Despite the inevitable decline, Arnie was still big enough to secure a whopping $25 million payday and top billing as Mr. Freeze in the atrocious Batman & Robin (1997), which is a lot of money for spending a whole movie making ice-related puns.
While Arnie was helping kill off the bat-franchise for almost a decade, Stallone was making a renewed bid for respectability. In James Mangold’s Cop Land (1997) he acquitted himself very well in a quality ensemble alongside Robert De Niro, Harvey Keitel, and Ray Liotta, leading to whispers about a possible Oscar nomination. It certainly wouldn’t have been unwarranted, but the nod didn’t emerge.
The 21st Century: Together at Last
After Stallone’s critically-acclaimed performance in Cop Land, his credibility took a huge hit once again in the early years of the new century. He starred in the appalling Get Carter remake (2000), Renny Harlin’s flop Driven (2001), and the direct-to-video actioner Avenging Angelo. The tagline for Get Carter said it all: Stallone seemed all washed up.
Meanwhile, Arnie was winding down his screen career as he prepared to make a move into politics. In 2003, he gave an encore as the T-800 cyborg in Terminator 3: Rise of the Machines and symbolically handed over his action hero crown to Dwayne “The Rock” Johnson with a cameo in The Rundown. Those would be his last movie appearances for seven years as he was elected the Republican governor of California, aka “The Governator.”
While Arnie was dabbling with politics, Sly was busily trying to resuscitate his career. To this end, he returned to the well of his two most famous characters, Rocky Balboa and John Rambo.
When I first heard about Rocky Balboa, I thought it sounded pretty desperate. How could Rocky make another comeback in his 60s? Stallone proved naysayers like myself wrong: the movie was another hit for his lovable slugger and became one of the better films in the franchise, returning to the character-driven drama of the original. It also struck just the right amount of nostalgia, demonstrated by the poster which emulated the black-and white style of the Rocky artwork.
Rambo (2008) wasn’t quite as well loved, but it performed well at the box office and was seen by some critics as an appropriately grizzled version of the character. As with Rocky Balboa, the poster went back to the old “Let’s show Sylvester Stallone from behind” format.
For his next trick, Stallone continued to mine nostalgia with The Expendables franchise, a series of ensemble men-on-a-mission action adventures that harked back to the ‘80s and ‘90s heyday of the genre. To pull this off, Stallone needed to put together a crack team of his own, and the movies combined old heads like himself with younger action stars. For the first film, he was joined by Jason Statham, Dolph Lundgren, Mickey Rourke, Jet Li, Eric Roberts, wrestler Steve Austin, and UFC champ Randy Couture. In the sequel, Chuck Norris and Jean-Claude Van Damme completed the dream team.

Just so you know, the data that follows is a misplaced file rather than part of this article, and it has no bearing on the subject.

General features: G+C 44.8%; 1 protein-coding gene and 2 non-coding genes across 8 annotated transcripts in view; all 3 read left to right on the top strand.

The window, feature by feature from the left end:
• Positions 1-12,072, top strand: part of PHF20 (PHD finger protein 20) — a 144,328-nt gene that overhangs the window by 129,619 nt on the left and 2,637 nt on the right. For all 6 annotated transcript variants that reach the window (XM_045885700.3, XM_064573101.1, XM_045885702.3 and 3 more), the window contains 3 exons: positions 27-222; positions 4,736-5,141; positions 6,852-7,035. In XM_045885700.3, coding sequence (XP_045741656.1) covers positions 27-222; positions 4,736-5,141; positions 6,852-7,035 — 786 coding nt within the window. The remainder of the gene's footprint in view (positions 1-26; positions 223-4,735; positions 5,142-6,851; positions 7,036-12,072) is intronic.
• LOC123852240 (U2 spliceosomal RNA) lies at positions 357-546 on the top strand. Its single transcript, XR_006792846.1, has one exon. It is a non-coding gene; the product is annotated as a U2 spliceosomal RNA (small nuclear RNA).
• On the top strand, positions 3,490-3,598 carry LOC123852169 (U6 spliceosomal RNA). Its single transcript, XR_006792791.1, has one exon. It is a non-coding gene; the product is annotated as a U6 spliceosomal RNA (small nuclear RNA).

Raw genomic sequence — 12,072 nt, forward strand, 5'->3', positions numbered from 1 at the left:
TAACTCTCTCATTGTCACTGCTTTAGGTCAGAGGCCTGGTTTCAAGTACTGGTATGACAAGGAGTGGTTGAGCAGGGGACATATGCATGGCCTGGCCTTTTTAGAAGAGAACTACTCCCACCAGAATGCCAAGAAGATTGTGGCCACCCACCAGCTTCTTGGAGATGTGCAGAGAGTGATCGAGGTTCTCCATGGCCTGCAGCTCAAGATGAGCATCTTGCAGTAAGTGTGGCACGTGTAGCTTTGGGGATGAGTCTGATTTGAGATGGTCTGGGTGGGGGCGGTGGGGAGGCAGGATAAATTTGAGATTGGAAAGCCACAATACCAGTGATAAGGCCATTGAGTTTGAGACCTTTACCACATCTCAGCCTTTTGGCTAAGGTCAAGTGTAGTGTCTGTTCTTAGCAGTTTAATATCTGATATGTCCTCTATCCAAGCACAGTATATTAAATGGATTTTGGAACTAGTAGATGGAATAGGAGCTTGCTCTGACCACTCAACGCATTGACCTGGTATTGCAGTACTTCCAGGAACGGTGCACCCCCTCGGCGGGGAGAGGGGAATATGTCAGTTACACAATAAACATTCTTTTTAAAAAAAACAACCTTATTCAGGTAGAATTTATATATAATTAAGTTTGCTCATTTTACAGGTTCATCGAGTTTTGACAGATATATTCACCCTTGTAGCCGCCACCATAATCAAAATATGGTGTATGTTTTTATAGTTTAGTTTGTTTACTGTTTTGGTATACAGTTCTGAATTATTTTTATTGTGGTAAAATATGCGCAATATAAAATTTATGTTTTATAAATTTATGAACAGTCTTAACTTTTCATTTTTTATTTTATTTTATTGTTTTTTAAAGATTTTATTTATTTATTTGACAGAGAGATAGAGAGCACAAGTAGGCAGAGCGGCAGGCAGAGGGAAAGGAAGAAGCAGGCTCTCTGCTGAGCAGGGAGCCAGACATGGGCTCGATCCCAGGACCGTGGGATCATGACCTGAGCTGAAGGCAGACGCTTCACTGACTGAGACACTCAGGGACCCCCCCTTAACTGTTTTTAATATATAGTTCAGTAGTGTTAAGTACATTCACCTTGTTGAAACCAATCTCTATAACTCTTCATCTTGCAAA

While the casts were suitably stacked, the big talking point in the first movie was a cameo from Arnold Schwarzenegger, who would soon conclude his tenure as governor and return to acting. The moment wasn’t exactly Pacino and De Niro in Heat, but it gave action fans what they had craved for so long: Sly and Arnie sharing a scene together for the first time.
In the intervening years, Stallone and Schwarzenegger had put their rivalry to bed and become friends. With the beef now over, it was prudent for Sly to make sure that his rival was in The Expendables, albeit in a small role. The movie leans heavily into nostalgia for the old days of gung-ho action heroes, and it wouldn’t have been the same without Arnie involved.
After meeting onscreen for the first time since their acting careers began 40 years earlier, they made a proper screen partnership in Escape Plan (2012). It’s an amiable enough prison break thriller that only exists so we can watch Arnie and Sly trade clunky banter, and there’s absolutely nothing wrong with that.
Indeed, after so long of them being apart, watching these two redoubtable old stars in their advancing years play off each other is comforting, a bit like Jack Lemmon and Walter Matthau re-teaming in the Grumpy Old Men movies. It’s a shame we never got to see them work together when they were in their ‘80s pomp, because that would have really been something. Let’s hope they make some more movies together in their old age.
So there you have it, the story of how two rival superstars finally came together on screen. Who had the better career, Sly or Arnie? What are your favourite movies from each? Let us know!